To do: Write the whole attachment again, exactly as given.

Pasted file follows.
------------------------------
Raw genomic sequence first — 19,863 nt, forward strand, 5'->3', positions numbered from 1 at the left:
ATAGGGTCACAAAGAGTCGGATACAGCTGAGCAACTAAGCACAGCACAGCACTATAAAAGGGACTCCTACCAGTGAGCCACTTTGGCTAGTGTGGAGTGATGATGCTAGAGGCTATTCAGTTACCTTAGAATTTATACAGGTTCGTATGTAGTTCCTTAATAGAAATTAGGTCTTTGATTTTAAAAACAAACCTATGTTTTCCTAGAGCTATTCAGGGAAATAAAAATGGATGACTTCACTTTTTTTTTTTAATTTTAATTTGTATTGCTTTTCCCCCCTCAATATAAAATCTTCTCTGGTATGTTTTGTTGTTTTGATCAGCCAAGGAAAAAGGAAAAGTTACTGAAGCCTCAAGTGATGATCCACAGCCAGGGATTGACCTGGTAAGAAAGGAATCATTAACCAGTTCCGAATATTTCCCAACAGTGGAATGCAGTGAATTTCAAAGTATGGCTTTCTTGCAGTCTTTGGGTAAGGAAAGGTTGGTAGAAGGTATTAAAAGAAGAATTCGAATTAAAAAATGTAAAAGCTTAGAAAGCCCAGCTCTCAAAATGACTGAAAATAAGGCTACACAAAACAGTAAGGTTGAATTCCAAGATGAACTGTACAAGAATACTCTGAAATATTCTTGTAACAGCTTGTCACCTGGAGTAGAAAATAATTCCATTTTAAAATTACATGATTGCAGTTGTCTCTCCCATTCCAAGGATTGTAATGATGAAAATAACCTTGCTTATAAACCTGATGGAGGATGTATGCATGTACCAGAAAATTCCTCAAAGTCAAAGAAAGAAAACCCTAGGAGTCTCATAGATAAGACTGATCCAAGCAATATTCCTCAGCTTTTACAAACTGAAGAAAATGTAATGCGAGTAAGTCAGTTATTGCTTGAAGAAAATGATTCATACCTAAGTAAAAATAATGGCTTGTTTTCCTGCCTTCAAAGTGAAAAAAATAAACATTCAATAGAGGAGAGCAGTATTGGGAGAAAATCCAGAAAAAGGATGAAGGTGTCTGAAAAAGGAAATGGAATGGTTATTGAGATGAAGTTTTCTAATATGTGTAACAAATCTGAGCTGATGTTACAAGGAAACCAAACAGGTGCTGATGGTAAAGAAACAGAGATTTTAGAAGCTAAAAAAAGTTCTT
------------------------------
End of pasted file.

Raw genomic sequence first — 19,863 nt, forward strand, 5'->3', positions numbered from 1 at the left:
ATAGGGTCACAAAGAGTCGGATACAGCTGAGCAACTAAGCACAGCACAGCACTATAAAAGGGACTCCTACCAGTGAGCCACTTTGGCTAGTGTGGAGTGATGATGCTAGAGGCTATTCAGTTACCTTAGAATTTATACAGGTTCGTATGTAGTTCCTTAATAGAAATTAGGTCTTTGATTTTAAAAACAAACCTATGTTTTCCTAGAGCTATTCAGGGAAATAAAAATGGATGACTTCACTTTTTTTTTTTAATTTTAATTTGTATTGCTTTTCCCCCCTCAATATAAAATCTTCTCTGGTATGTTTTGTTGTTTTGATCAGCCAAGGAAAAAGGAAAAGTTACTGAAGCCTCAAGTGATGATCCACAGCCAGGGATTGACCTGGTAAGAAAGGAATCATTAACCAGTTCCGAATATTTCCCAACAGTGGAATGCAGTGAATTTCAAAGTATGGCTTTCTTGCAGTCTTTGGGTAAGGAAAGGTTGGTAGAAGGTATTAAAAGAAGAATTCGAATTAAAAAATGTAAAAGCTTAGAAAGCCCAGCTCTCAAAATGACTGAAAATAAGGCTACACAAAACAGTAAGGTTGAATTCCAAGATGAACTGTACAAGAATACTCTGAAATATTCTTGTAACAGCTTGTCACCTGGAGTAGAAAATAATTCCATTTTAAAATTACATGATTGCAGTTGTCTCTCCCATTCCAAGGATTGTAATGATGAAAATAACCTTGCTTATAAACCTGATGGAGGATGTATGCATGTACCAGAAAATTCCTCAAAGTCAAAGAAAGAAAACCCTAGGAGTCTCATAGATAAGACTGATCCAAGCAATATTCCTCAGCTTTTACAAACTGAAGAAAATGTAATGCGAGTAAGTCAGTTATTGCTTGAAGAAAATGATTCATACCTAAGTAAAAATAATGGCTTGTTTTCCTGCCTTCAAAGTGAAAAAAATAAACATTCAATAGAGGAGAGCAGTATTGGGAGAAAATCCAGAAAAAGGATGAAGGTGTCTGAAAAAGGAAATGGAATGGTTATTGAGATGAAGTTTTCTAATATGTGTAACAAATCTGAGCTGATGTTACAAGGAAACCAAACAGGTGCTGATGGTAAAGAAACAGAGATTTTAGAAGCTAAAAAAAGTTCTT